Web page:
The National Human Rights Commission issued notice to the Jharkhand chief secretary on Wednesday, seeking a report on high fluoride levels in drinking water leading to killing and maiming people in the state's Garhwa district.
Taking cognizance of an HT report on the issue published on Tuesday, the rights body also decided to send a team to the spot for an evaluation. "The contents of the media report, if true, raised a serious issue of violation of human rights," an NHRC spokesperson said.
On Tuesday, disturbed by the HT report, Union rural development minister Jairam Ramesh wrote to Jharkhand chief minister Arjun Munda, requesting immediate intervention.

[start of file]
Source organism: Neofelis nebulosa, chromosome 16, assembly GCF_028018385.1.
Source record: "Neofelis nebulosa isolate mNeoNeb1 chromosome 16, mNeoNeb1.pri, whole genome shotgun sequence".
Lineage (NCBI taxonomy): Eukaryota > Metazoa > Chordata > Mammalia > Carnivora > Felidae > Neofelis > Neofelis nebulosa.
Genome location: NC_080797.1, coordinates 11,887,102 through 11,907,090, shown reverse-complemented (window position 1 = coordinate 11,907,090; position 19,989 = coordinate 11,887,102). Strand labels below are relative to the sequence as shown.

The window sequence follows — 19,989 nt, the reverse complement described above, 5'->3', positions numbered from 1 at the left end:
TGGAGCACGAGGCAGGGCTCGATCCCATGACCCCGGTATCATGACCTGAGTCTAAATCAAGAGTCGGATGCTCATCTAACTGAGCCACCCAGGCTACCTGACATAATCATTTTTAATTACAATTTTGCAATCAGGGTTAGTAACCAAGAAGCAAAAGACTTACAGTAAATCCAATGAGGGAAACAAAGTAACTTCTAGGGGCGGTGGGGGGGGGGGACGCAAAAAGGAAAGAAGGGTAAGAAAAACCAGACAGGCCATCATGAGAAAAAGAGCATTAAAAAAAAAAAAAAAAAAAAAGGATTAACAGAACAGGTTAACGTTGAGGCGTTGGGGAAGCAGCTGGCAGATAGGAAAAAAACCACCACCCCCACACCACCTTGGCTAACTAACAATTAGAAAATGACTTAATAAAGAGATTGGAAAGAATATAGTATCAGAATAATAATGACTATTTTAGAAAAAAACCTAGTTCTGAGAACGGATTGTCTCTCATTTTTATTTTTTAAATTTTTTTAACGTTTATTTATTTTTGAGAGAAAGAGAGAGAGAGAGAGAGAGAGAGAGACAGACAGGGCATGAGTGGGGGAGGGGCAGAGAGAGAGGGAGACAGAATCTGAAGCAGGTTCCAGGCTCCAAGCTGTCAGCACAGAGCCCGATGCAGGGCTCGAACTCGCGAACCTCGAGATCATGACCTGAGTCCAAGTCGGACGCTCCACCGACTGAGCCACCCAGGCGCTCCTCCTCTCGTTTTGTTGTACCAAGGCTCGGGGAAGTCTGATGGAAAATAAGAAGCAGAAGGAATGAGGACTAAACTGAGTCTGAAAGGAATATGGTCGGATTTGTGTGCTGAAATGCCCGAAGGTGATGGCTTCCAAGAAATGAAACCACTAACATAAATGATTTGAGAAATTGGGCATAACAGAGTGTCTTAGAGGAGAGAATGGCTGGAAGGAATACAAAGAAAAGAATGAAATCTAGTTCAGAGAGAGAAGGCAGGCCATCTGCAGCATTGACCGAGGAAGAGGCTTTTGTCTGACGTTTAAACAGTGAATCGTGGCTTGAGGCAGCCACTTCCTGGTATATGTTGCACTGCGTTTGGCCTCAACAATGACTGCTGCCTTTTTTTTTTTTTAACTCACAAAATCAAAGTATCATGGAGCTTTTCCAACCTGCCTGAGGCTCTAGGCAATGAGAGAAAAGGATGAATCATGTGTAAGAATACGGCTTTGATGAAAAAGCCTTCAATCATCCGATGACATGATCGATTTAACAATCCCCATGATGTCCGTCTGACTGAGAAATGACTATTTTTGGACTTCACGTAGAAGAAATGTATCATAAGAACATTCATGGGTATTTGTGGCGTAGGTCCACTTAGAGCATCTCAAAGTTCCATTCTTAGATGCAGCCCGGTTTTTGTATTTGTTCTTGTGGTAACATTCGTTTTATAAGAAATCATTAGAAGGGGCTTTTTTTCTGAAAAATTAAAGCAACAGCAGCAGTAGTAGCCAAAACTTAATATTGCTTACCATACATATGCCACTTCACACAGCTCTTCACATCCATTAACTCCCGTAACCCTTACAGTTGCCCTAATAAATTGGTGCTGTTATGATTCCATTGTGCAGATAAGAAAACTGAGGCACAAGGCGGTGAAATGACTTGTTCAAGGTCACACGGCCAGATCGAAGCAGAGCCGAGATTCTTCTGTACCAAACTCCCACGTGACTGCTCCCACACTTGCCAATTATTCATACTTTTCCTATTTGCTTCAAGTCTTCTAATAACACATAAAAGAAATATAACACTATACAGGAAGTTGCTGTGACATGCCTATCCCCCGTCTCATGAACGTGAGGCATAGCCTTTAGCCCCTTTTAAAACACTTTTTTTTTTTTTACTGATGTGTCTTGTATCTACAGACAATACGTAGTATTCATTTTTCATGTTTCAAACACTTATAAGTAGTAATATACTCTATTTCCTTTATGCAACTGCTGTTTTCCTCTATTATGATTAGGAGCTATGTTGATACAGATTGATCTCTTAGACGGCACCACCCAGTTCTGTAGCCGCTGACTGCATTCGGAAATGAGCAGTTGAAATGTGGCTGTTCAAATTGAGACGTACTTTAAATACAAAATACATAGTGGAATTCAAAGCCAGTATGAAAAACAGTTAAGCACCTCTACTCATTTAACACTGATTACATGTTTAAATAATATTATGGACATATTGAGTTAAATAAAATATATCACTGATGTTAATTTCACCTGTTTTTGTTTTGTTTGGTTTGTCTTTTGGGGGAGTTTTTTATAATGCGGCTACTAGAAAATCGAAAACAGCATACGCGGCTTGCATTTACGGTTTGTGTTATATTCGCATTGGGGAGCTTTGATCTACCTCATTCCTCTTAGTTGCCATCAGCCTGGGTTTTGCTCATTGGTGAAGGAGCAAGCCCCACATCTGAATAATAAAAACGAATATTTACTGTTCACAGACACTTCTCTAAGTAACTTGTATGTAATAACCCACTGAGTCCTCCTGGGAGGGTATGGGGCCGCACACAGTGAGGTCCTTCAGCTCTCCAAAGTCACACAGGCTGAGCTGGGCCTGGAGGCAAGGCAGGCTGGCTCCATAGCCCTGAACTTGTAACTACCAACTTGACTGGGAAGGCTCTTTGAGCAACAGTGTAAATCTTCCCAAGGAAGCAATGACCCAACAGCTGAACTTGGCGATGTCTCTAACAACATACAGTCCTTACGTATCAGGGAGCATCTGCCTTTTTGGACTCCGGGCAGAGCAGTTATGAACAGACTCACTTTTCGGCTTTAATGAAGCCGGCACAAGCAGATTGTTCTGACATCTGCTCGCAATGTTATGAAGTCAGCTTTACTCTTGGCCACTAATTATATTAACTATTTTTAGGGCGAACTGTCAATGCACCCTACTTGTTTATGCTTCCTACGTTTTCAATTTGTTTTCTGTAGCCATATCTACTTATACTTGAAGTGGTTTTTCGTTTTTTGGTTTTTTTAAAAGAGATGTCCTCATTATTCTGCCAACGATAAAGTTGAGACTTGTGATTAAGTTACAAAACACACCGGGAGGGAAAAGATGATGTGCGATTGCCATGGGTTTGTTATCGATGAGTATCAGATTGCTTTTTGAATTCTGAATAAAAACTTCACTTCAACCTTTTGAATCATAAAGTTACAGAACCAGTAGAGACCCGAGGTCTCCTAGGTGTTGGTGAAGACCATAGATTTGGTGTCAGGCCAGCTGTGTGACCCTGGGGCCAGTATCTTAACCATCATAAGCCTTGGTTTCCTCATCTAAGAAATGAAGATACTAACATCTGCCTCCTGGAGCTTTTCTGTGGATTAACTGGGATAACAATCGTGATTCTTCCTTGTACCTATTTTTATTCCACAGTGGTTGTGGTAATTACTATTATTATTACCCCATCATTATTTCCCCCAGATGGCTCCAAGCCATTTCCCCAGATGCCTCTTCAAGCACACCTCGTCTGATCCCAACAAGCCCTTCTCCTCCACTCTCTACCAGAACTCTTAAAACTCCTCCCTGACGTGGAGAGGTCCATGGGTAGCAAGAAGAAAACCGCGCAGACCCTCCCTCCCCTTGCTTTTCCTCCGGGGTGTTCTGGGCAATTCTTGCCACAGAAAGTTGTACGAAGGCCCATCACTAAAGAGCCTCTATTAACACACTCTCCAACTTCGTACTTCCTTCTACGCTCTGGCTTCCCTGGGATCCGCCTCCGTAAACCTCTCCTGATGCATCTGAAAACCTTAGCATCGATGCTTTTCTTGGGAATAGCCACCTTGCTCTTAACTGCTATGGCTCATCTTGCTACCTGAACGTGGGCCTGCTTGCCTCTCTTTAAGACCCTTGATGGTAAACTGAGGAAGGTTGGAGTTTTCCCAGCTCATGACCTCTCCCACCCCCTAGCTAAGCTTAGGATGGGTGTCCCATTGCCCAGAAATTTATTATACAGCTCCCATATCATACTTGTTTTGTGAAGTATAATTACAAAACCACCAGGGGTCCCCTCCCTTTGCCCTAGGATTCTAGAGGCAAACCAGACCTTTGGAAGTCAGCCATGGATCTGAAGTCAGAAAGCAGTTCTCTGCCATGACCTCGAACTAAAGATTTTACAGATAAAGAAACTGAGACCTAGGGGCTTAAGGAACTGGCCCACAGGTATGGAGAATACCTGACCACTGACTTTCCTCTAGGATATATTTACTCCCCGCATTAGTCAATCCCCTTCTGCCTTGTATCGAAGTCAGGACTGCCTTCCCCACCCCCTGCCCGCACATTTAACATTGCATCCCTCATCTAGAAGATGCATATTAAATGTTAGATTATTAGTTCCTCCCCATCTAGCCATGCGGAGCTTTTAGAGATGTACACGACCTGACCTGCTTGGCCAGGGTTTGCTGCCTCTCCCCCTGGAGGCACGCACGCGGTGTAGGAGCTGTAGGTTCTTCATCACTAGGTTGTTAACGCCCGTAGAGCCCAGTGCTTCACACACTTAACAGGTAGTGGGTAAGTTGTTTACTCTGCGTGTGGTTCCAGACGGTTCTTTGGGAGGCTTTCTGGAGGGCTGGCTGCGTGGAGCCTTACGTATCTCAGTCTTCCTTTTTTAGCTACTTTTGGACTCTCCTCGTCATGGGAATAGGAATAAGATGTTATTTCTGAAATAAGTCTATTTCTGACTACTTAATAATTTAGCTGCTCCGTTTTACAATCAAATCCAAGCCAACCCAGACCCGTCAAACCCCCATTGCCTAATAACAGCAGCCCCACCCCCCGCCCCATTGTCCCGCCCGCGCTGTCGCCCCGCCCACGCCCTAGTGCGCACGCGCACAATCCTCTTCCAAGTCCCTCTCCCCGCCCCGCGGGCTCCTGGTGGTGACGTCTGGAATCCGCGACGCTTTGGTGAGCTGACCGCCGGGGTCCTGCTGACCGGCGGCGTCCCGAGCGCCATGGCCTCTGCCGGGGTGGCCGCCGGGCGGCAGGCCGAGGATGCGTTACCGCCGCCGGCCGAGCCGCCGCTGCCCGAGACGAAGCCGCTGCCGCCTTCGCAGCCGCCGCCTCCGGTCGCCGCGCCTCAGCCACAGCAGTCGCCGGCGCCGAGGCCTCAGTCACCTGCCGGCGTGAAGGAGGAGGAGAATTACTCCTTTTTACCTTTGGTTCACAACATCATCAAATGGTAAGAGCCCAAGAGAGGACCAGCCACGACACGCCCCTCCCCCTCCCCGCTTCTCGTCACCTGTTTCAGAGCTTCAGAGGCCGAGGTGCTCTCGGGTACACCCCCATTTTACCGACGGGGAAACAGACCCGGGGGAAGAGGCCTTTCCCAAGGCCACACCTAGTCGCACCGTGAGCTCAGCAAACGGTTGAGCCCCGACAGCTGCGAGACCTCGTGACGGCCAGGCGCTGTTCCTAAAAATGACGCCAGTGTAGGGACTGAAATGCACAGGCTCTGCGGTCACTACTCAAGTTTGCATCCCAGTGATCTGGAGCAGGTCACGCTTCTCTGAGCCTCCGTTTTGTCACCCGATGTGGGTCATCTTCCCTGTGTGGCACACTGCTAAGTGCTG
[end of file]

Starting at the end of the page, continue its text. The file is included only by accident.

In Ranchi, Munda said the government had initiated corrective measures in 2004-2005, when he was in power, but "a lack of follow-up action" and "poor awareness" has worsened people's woes. "We had taken the help of National Metallurgical Laboratory to test the groundwater and installed fluoride treatment filters in hand pumps," he said.
In drought prone Garhwa, deep boring is the only source of drinking water, but it comes laced with flouride. In several villages, the fluoride level is 3.5 ppm (parts per million) against a permissible level of 1ppm.
The Kanhar Irrigation Project, launched in 1976 to store river water for irrigation and drinking, is yet to see the light of day.
"A consensus from partnering states (Chhattisgarh and Uttar Pradesh) is hard to come," Munda said. "The Centre should facilitate remedial actions."